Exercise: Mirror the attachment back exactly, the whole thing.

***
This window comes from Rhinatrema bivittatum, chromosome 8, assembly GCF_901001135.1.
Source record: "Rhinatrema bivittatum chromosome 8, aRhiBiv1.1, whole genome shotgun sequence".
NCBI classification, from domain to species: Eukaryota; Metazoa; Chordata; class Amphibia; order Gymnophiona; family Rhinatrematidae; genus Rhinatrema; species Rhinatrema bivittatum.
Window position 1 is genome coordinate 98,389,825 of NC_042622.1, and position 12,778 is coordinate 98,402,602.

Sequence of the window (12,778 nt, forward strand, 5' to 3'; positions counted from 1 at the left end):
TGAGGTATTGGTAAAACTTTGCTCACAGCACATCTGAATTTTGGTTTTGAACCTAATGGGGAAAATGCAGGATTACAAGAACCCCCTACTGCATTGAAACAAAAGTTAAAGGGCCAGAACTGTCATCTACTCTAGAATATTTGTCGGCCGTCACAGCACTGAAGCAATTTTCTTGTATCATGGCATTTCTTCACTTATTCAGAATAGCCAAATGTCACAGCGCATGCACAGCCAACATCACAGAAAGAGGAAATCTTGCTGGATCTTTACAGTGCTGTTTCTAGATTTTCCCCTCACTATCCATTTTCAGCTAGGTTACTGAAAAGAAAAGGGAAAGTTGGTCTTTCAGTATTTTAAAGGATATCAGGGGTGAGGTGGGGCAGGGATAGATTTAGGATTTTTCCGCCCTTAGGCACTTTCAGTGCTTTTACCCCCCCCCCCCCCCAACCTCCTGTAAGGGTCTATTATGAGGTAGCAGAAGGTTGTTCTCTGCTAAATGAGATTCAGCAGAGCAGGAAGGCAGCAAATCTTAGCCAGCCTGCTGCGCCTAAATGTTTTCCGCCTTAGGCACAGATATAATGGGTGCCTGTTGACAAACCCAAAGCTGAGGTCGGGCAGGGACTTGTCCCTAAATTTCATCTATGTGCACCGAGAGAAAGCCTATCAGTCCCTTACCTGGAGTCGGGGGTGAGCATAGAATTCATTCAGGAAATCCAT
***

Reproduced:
This window comes from Rhinatrema bivittatum, chromosome 8, assembly GCF_901001135.1.
Source record: "Rhinatrema bivittatum chromosome 8, aRhiBiv1.1, whole genome shotgun sequence".
NCBI classification, from domain to species: Eukaryota; Metazoa; Chordata; class Amphibia; order Gymnophiona; family Rhinatrematidae; genus Rhinatrema; species Rhinatrema bivittatum.
Window position 1 is genome coordinate 98,389,825 of NC_042622.1, and position 12,778 is coordinate 98,402,602.

Sequence of the window (12,778 nt, forward strand, 5' to 3'; positions counted from 1 at the left end):
TGAGGTATTGGTAAAACTTTGCTCACAGCACATCTGAATTTTGGTTTTGAACCTAATGGGGAAAATGCAGGATTACAAGAACCCCCTACTGCATTGAAACAAAAGTTAAAGGGCCAGAACTGTCATCTACTCTAGAATATTTGTCGGCCGTCACAGCACTGAAGCAATTTTCTTGTATCATGGCATTTCTTCACTTATTCAGAATAGCCAAATGTCACAGCGCATGCACAGCCAACATCACAGAAAGAGGAAATCTTGCTGGATCTTTACAGTGCTGTTTCTAGATTTTCCCCTCACTATCCATTTTCAGCTAGGTTACTGAAAAGAAAAGGGAAAGTTGGTCTTTCAGTATTTTAAAGGATATCAGGGGTGAGGTGGGGCAGGGATAGATTTAGGATTTTTCCGCCCTTAGGCACTTTCAGTGCTTTTACCCCCCCCCCCCCCCAACCTCCTGTAAGGGTCTATTATGAGGTAGCAGAAGGTTGTTCTCTGCTAAATGAGATTCAGCAGAGCAGGAAGGCAGCAAATCTTAGCCAGCCTGCTGCGCCTAAATGTTTTCCGCCTTAGGCACAGATATAATGGGTGCCTGTTGACAAACCCAAAGCTGAGGTCGGGCAGGGACTTGTCCCTAAATTTCATCTATGTGCACCGAGAGAAAGCCTATCAGTCCCTTACCTGGAGTCGGGGGTGAGCATAGAATTCATTCAGGAAATCCAT